If we had just a little memory, we would better understand the Greek soul. We would understand the writer Nikos Demou when he voices aphorisms on the misfortune of being Greek: "The Greek people feel the terrible weight of their own legacy. They grabbed the superhuman level of perfection in terms of their words and forms of old. It overwhelms us: we are more proud of our ancestors (without realising it), than we are concerned about ourselves." Those who mention the Christian roots of Europe forget the Greek roots and the enthusiasm with which Athens, once it turned its back on military dictatorship in 1974, was welcomed into Europe as a symbolically important country.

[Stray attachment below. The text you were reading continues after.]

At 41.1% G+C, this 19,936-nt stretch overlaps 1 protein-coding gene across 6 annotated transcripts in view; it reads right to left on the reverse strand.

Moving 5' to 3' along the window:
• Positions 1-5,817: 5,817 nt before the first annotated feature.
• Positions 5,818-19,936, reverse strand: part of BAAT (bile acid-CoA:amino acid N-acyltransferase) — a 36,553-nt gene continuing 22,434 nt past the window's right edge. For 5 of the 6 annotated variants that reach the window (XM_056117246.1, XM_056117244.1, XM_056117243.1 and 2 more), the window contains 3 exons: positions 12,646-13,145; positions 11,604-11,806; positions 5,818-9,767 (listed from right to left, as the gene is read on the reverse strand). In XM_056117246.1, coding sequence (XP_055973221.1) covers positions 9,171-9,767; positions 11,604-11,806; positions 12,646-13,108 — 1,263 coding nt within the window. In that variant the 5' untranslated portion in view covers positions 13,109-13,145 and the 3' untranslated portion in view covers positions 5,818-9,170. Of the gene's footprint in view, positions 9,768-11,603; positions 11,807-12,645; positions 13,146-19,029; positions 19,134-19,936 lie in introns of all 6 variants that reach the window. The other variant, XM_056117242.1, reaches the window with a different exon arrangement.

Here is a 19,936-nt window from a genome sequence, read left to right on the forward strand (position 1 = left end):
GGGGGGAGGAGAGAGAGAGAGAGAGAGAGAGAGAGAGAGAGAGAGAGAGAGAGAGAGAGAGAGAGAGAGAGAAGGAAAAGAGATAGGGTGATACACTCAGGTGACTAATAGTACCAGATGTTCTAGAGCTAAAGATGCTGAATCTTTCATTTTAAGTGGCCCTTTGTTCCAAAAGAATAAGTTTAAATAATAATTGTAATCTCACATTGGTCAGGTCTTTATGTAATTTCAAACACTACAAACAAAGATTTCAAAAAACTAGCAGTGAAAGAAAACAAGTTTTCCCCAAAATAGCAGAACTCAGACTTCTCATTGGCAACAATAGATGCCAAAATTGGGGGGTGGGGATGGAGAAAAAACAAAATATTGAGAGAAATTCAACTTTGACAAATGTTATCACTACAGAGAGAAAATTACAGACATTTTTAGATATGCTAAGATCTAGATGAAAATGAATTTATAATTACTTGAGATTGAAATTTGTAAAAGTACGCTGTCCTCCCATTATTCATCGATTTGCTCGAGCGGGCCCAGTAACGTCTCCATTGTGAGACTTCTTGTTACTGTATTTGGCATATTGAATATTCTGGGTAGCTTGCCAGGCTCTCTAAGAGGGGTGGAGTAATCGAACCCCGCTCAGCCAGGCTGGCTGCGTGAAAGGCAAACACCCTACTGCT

What our leaders do not say is that the expulsion of Athens will not only be the result of its own failure. It will be the failure of Europe, a nasty story of voluntary inaction. We have not managed to balance economic needs with those of democracy. We have not been able, even by bringing together our resources and intelligence, to overcome the first lesson from the old nation states. Europe did not do as did former Treasury Secretary Alexander Hamilton just after the American Revolution, when he decreed that the central government would assume the debts of each state, thus uniting them in a strong federation. Europe did not make Greece a European affair. It did not see the link between crises of the economy, democracy, nation and politics. For years, it has been courting a corrupt Greek establishment and now here it is stunned to find its people do not accept responsibility for this disaster.